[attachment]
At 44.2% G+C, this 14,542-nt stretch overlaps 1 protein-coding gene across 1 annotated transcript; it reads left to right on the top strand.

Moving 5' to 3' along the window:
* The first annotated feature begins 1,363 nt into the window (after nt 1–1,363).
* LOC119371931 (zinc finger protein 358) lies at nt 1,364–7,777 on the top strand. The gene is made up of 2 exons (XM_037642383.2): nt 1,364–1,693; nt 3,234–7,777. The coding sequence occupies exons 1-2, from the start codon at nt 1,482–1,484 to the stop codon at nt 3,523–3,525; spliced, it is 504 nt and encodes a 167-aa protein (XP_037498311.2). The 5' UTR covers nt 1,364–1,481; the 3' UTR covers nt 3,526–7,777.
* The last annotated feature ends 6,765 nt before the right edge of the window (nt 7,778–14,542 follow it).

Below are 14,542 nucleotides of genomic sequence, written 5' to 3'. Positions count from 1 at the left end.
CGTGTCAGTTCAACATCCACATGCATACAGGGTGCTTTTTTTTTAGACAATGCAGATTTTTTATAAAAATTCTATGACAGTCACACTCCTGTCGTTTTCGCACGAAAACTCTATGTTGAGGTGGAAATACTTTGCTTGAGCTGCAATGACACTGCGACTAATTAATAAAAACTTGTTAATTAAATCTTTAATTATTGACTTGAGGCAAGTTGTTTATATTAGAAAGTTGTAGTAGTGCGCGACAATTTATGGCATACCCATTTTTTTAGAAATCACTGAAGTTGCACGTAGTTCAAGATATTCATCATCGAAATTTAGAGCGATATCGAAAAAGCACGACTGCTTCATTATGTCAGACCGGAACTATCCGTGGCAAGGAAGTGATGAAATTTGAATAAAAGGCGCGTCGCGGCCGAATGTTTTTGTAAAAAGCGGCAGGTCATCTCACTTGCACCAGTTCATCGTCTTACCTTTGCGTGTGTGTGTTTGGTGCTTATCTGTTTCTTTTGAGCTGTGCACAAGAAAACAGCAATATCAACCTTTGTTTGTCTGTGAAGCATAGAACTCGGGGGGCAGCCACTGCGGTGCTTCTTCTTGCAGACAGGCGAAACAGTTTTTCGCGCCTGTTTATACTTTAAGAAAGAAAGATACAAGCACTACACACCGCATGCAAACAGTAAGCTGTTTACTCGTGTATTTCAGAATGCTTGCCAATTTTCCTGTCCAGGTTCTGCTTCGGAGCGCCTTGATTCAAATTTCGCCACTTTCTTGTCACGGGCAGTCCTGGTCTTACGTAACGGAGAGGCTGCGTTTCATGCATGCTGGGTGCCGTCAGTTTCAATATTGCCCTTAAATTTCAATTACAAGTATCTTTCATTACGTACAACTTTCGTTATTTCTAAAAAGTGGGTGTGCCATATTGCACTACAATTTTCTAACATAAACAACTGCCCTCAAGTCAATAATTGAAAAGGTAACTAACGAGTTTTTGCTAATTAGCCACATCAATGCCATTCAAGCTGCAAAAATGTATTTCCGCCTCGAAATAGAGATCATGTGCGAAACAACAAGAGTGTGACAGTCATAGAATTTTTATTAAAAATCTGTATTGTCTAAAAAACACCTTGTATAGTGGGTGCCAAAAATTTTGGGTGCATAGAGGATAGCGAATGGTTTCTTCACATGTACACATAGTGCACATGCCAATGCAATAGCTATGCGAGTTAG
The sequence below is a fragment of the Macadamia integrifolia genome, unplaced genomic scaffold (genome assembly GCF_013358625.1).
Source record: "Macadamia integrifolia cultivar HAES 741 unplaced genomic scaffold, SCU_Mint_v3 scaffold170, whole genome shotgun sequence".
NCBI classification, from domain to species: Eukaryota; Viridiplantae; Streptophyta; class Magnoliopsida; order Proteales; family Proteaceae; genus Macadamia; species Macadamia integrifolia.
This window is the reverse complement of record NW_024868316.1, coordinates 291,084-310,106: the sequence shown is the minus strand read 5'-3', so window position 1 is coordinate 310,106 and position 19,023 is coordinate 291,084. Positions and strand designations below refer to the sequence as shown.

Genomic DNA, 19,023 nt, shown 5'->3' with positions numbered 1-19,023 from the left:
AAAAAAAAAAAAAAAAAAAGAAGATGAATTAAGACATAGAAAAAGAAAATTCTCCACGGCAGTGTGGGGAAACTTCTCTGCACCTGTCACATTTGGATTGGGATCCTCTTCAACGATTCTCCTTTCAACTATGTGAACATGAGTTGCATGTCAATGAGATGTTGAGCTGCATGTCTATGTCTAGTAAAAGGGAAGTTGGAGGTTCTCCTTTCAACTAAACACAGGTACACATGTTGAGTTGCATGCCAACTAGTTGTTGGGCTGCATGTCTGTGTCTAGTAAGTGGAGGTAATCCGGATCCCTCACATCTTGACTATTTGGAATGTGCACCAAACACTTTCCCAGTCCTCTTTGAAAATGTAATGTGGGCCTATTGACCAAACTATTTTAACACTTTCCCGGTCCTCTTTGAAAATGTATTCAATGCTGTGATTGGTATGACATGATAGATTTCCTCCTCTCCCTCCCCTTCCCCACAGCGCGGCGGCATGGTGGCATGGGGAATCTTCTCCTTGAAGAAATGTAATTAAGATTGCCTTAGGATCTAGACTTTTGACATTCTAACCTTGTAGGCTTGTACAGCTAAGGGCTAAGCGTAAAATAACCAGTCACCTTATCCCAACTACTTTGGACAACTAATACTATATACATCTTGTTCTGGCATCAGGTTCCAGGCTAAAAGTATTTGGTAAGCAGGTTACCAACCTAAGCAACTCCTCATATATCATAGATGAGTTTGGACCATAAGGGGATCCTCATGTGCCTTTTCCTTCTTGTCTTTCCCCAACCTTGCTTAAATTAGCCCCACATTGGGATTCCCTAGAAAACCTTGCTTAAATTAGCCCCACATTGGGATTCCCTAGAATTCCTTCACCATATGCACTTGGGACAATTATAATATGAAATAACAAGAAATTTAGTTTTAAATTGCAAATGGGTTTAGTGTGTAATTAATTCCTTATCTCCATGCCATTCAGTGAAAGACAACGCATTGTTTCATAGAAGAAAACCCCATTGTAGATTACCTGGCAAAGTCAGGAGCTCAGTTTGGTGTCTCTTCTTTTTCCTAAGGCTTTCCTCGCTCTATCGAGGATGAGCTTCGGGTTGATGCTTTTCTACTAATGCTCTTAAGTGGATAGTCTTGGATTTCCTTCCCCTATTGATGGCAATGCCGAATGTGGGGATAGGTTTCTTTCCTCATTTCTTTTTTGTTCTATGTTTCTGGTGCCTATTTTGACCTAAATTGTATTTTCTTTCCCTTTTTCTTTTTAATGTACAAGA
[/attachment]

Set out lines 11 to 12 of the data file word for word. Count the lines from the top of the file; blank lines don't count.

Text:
This window is the reverse complement of record NW_024868316.1, coordinates 291,084-310,106: the sequence shown is the minus strand read 5'-3', so window position 1 is coordinate 310,106 and position 19,023 is coordinate 291,084. Positions and strand designations below refer to the sequence as shown.

Genomic DNA, 19,023 nt, shown 5'->3' with positions numbered 1-19,023 from the left: